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Fleet Maintenance

In January I had the opportunity to pour some much needed attention onto the Australian contingent of my fleet – very gratifying. Thankfully, it has not been since the late 90′s that my collection was spread over 3 continents. These days my relatively stagnant fleet is corralled in two locations and although roughly 12,000km separate those two locations, the cars themselves are all within stones throw of each other, all stored indoors, in dry and fairly ideal circumstances. There are many car enthusiasts who have cars much more valuable cars stored in far less ideal conditions and have few cost effective options on how to improve that situation.


Secure, dry storage of my 56 year old VW

Contemplating all this while having a beer with John Forcier in Brisvegas recently, I started the trivial pursuit of remembering all my past cars. I was equally reckless enough to guess the number of cars I have owned…….. Given that John has spent a fair amount of time riding motorcycles, plus he’s a handful of years my junior, it turned out to be an unfair contest. We drank more beer and restored the conversation front and center to Porsche’s and in particular his blue coupe that is earmarked for a major freshening in 2010 – serious fleet maintenance that I expect I will cover later.

As it turns out my current fleet is 12 &1/2 cars, five of which I have never driven (yet), one I have driven only once (thanks to the bungling of CA DMV……..another story) and the one I half own, I doubt I will ever drive…


My driven once, ’67 912 barn find (36K miles)
Jimmy’s Car BBQ, Golden Gate Park, Speedway Meadow, 2008

At this point I started to draw a focus on what a daunting task a collection of needy cars can be, not so much marvelling at my own current and no doubt future plight, but more for those who operate a fleet of classic cars in the most abstract of manner – doing so without being responsible for anything but the costs of their cars.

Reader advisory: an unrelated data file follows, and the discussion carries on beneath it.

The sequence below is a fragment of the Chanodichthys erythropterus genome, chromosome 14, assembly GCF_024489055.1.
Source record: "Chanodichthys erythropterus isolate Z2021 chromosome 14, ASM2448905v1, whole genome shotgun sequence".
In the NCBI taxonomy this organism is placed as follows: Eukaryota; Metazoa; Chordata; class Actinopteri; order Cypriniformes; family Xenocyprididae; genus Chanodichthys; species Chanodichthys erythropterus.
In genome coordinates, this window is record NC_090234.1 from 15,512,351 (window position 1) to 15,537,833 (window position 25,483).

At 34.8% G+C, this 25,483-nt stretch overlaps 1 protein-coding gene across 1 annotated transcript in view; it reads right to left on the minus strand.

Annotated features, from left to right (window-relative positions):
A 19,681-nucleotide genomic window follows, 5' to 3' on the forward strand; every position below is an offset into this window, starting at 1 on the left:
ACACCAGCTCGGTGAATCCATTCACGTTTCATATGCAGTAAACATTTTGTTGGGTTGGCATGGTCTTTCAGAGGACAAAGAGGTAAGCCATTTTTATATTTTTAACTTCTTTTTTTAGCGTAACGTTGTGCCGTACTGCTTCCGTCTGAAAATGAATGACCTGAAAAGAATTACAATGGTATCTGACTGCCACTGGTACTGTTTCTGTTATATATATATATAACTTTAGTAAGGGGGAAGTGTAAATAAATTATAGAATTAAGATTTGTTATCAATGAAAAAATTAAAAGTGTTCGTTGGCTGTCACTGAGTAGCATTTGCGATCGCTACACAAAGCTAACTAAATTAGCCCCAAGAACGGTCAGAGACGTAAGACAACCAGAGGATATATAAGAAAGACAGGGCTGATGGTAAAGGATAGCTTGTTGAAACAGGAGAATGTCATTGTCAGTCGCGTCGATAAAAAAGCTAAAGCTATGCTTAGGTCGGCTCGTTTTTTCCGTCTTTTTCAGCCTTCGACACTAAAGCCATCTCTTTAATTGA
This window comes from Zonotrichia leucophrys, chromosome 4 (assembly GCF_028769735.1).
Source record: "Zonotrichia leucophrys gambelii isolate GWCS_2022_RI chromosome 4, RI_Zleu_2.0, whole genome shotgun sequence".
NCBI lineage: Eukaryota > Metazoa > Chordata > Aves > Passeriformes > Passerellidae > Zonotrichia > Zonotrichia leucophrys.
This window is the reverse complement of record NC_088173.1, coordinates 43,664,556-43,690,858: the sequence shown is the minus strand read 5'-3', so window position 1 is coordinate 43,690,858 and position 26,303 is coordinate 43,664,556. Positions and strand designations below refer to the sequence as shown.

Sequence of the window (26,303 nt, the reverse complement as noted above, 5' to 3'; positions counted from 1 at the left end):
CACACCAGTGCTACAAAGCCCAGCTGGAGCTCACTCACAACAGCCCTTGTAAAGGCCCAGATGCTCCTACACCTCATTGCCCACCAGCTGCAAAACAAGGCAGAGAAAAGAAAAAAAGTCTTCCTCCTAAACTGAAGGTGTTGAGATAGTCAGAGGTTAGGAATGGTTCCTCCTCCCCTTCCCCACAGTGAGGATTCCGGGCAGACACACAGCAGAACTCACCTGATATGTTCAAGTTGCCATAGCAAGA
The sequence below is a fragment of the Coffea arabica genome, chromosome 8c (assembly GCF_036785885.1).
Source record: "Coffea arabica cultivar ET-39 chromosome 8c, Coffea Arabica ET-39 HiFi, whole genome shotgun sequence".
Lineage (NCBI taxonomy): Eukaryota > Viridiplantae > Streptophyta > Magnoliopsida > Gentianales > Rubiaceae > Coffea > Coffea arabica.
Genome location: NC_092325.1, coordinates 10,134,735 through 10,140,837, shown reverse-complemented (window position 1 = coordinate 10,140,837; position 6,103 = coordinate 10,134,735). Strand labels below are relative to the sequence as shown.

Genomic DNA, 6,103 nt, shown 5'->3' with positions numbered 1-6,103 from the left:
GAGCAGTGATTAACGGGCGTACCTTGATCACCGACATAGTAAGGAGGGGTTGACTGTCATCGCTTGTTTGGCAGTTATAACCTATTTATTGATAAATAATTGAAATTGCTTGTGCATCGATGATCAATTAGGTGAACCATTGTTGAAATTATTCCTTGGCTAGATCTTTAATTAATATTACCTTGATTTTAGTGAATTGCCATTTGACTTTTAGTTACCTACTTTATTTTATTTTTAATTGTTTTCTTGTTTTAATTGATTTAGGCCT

For those of us who enjoy the knowledge of the intricacies of how a car works, what each part is named, it’s essential coexistence with neighboring parts, what it is made from and how it was manufactured, we are often empowered to release that information one piece at a time to those who need to know – normally on a “I really need to know” basis.

There is no snobbery in knowing this information, having learned it from willing teachers some time in the past, the opportunity to share this knowledge is normally borne out of necessity rather than drive to become an educator. After all, why retain this information if it cant be used for the greater good of the car hobby?

As a Porsche specialist business we know many avid collectors, some are clinically obsessed, others idly fascinated, but all are so interesting. In most cases their fleet is a beloved burden, a constant mouth to feed on the monthly balance sheet. Where to house these cars?, who to pay? Where to repair these cars?, who to pay? How to modify these cars?, who to pay?…..I sometimes wonder if the task of making all those choices is equally as fulfilling as actually affecting all those decisions.

For the techno ignoramus car enthusiast obsessed, there can be hours, days, perhaps months of collecting, collating, comparing information, opinion, fact, part-truths, straight-up deceptions and well meaning novices polluting the relatively small puddle of facts that surround simple old classic cars.

For the techno genius car enthusiast obsessed there can be hours, days, perhaps months of obsessing over the right combination of intake port diameters, valve seat angles, anti-reversion tricks and exhaust system scavenge potential. Books to read, experts to consult, leaps of technical faith to be made in the act of progressing the car hobby, one car at a time.

As long as there is a classic car hobby, it is clear it will cater for all tastes and all budgets. Even within the Porsche marque as our most familiar one example we find a massive diversity of interests and personal net worth. The 914 enthusiasts faithful to the inextricable association with VW in the 70′s, the 356 veterans who still believe the last true Porsche was an air cooled 4 cylinder car, the modern Twin Turbo power crazy tuners, ad infinitum so many niche Porsche car hobbyists.

Getting back on topic…. 

As car hobbyists we can not escape the one inevitable factor – our classic cars are only as good as the level to which we maintain them – however that be executed.

If you have a spare moment today, apply it to your own fleet, it wont be wasted. Whether or not it is deliberately separating fact from fiction, writing a storage rent check, or identifying which crankcase gasket set you need to order for the weekend go ahead and make an effort to do one extra thing to maintain your classic car today

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